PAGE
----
A problem which arises with such an arrangement is that contact between the evaporative coil and moisture in the condensate pan results in corrosion in the evaporative coil which normally is a bent piece of copper tubing. Copper is a material of choice because it is inexpensive, it is heat conductive, and easy to form and weld.

An object of this invention is to minimize corrosion of the bare copper tubing used as an evaporative coil in a refrigeration system.

SUMMARY OF THE INVENTION

In accordance with this invention there is provided an evaporative coil for a condenser assembly in a refrigeration system, the evaporative coil having a portion of its length received in a tubular cladding made of corrosion resistant material. Preferably the cladding is stainless steel and the portion of the evaporative coil which is received in cladding is bent for location in a condensate pan.

BRIEF DESCRIPTION OF THE DRAWINGS

In order that the invention can be better understood, a preferred embodiment is described with reference to the accompanying drawings:

FIG. 1 is a perspective view of a refrigeration system;

FIG. 2 is a side elevational view of a condenser assembly forming part of the refrigeration system of FIG. 1;

FIG. 3 is a perspective view of an evaporative coil made in accordance with the invention and associated condensate pan; and

FIG. 4 is a cross-sectional view (drawn to a larger scale) on line 4-4 of FIG. 3.

DESCRIPTION OF PREFERRED EMBODIMENT WITH REFERENCE TO DRAWINGS

A refrigeration system is generally indicated in FIG. 1 by reference numeral 20. The refrigeration system 20 consists of an evaporator assembly 22 (drawn to the right of FIG. 1) and a condenser assembly 24 (drawn to left of FIG. 1) and disposed on opposite sides of a bulkhead 26.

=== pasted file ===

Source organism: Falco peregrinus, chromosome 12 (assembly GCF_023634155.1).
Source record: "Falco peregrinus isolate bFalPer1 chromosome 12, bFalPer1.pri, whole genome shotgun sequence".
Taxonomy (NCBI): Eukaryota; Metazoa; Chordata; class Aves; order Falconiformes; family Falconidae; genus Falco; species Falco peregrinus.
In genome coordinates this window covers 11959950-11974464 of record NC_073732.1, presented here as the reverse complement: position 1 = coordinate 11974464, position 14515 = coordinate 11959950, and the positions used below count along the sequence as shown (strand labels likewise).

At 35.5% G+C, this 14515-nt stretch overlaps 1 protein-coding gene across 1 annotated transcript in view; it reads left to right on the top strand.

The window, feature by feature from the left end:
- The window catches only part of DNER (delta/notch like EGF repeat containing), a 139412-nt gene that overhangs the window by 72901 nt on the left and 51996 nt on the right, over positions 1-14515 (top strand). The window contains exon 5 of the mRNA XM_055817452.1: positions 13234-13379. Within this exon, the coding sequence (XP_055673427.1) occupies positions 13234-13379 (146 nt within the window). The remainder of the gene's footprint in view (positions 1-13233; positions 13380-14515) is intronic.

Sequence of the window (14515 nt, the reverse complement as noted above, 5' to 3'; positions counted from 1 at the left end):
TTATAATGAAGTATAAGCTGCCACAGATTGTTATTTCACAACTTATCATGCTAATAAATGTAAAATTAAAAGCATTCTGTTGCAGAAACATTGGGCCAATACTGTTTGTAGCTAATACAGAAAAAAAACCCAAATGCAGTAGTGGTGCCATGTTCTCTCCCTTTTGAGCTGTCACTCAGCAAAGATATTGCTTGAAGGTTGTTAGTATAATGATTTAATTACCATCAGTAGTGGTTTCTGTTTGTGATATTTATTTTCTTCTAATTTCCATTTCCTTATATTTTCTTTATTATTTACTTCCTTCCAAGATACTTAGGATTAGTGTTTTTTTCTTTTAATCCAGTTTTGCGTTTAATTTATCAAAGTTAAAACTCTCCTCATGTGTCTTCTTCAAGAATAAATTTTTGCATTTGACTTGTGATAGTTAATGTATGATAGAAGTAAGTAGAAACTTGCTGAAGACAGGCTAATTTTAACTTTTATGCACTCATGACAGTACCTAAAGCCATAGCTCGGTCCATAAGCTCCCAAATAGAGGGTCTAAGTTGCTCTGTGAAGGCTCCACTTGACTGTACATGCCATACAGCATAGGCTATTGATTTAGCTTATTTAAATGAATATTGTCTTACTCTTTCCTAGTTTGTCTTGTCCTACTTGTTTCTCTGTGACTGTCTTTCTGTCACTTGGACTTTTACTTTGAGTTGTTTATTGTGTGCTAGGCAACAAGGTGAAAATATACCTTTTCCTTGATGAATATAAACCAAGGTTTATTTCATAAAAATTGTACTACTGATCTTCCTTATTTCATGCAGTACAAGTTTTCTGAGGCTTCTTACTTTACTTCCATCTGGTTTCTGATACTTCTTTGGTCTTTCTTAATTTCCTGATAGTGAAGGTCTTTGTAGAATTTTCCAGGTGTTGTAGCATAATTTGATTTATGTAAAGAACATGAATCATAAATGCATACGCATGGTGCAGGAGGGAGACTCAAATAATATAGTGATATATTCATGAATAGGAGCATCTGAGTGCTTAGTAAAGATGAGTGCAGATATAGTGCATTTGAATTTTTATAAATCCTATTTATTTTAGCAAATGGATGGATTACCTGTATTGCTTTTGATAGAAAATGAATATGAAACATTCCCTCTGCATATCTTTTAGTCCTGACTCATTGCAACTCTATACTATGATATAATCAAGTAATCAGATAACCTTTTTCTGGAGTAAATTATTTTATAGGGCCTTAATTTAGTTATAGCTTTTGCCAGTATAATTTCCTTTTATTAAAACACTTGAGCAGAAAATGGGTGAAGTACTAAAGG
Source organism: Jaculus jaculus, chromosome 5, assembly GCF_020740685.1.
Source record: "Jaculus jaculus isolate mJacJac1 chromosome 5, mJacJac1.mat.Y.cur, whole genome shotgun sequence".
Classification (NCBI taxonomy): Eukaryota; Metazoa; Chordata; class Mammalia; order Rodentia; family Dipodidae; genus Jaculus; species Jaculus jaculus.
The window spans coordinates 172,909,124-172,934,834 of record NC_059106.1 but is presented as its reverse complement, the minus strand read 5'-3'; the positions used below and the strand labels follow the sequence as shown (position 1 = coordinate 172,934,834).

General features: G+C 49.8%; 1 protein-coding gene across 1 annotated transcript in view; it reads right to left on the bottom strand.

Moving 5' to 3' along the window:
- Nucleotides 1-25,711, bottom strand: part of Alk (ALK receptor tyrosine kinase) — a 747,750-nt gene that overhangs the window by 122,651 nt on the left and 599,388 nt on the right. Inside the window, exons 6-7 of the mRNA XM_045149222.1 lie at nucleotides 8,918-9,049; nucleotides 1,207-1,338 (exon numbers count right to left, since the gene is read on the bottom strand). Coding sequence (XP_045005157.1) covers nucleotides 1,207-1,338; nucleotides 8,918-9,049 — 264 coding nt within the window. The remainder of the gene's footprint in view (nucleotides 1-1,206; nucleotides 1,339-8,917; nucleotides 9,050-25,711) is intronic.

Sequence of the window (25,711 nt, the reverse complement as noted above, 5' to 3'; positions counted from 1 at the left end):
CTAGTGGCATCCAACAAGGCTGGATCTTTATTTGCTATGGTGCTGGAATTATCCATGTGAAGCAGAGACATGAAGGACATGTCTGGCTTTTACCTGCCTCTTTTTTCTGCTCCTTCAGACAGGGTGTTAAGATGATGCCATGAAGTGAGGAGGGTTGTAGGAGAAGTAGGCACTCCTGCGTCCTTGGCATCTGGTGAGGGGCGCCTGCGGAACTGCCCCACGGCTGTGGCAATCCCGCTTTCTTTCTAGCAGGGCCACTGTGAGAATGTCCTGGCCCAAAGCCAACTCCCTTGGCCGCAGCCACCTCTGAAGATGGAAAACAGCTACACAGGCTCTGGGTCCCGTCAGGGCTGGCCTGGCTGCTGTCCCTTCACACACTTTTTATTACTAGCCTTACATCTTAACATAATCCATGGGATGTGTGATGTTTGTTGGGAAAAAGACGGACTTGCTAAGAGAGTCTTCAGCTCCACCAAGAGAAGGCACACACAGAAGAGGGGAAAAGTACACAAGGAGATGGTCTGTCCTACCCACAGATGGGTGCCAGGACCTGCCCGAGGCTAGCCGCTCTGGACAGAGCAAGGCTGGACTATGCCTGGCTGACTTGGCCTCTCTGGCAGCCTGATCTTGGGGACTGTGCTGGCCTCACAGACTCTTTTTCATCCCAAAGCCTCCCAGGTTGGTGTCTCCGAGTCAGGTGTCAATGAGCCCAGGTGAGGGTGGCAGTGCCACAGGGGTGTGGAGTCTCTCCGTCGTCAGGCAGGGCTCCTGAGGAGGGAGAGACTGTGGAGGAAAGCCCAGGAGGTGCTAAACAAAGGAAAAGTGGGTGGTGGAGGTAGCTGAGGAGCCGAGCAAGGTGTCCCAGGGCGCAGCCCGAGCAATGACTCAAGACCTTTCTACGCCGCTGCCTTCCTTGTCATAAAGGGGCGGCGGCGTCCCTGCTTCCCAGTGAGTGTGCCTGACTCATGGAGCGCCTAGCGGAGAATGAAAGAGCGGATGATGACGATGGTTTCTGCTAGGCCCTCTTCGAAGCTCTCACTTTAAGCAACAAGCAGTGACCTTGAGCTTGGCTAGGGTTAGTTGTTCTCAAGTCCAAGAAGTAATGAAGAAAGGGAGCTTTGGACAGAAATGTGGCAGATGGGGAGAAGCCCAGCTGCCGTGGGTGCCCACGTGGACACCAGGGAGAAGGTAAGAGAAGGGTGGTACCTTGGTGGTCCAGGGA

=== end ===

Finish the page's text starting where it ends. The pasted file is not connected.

The evaporator assembly 22 consists of an evaporator 28 associated with a fan 30 which forces cool air from the evaporator into a refrigerated compartment (not shown). Return air from the refrigeration cabinet is also aspired by the evaporator fan 30 into an insulated compartment which would contain the evaporator assembly 22. By virtue of its function, an evaporator coil 32 forming part of the evaporator 28 is very cold and inevitably any moisture carried by return air is condensed when it reaches the insulated compartment for the evaporator assembly 22. Effectively, the evaporator coil 32 operates to dehumidify air in the refrigerated portion of any associated cabinet. An evaporator pan (not shown) and disposed beneath the evaporator assembly 22 collects any condensed moisture dripping from the evaporator coil 32 and is drained into a condensate 34 on the other side of the bulkhead 26 and forming part of the condenser assembly 24. Coolant is circulated in a closed circuit between the evaporator assembly 22 and the condenser assembly 24, leaving the evaporator coil 32 as a gas for compression in a compressor 36. The coolant leaves the compressor 36 through an evaporative coil 38 of which a portion has a path inside the condensate pan 34 where the evaporative coil 38 will come into contact with condensate drained from the evaporator 28. The evaporative coil 38 supplies a heat-exchanging condenser 40 where coolant is ultimately condensed to a liquid before being returned to the evaporator assembly 22.

It is the portion of the evaporative coil 38 which comes into contact with condensate in the condensate pan 34 which is the subject of this invention. Because the evaporative coil which commonly is made of copper tubing is immersed in water or partially immersed in water it is subject to pitting and general corrosion which can damage the coil and result in the loss of coolant from the refrigeration system.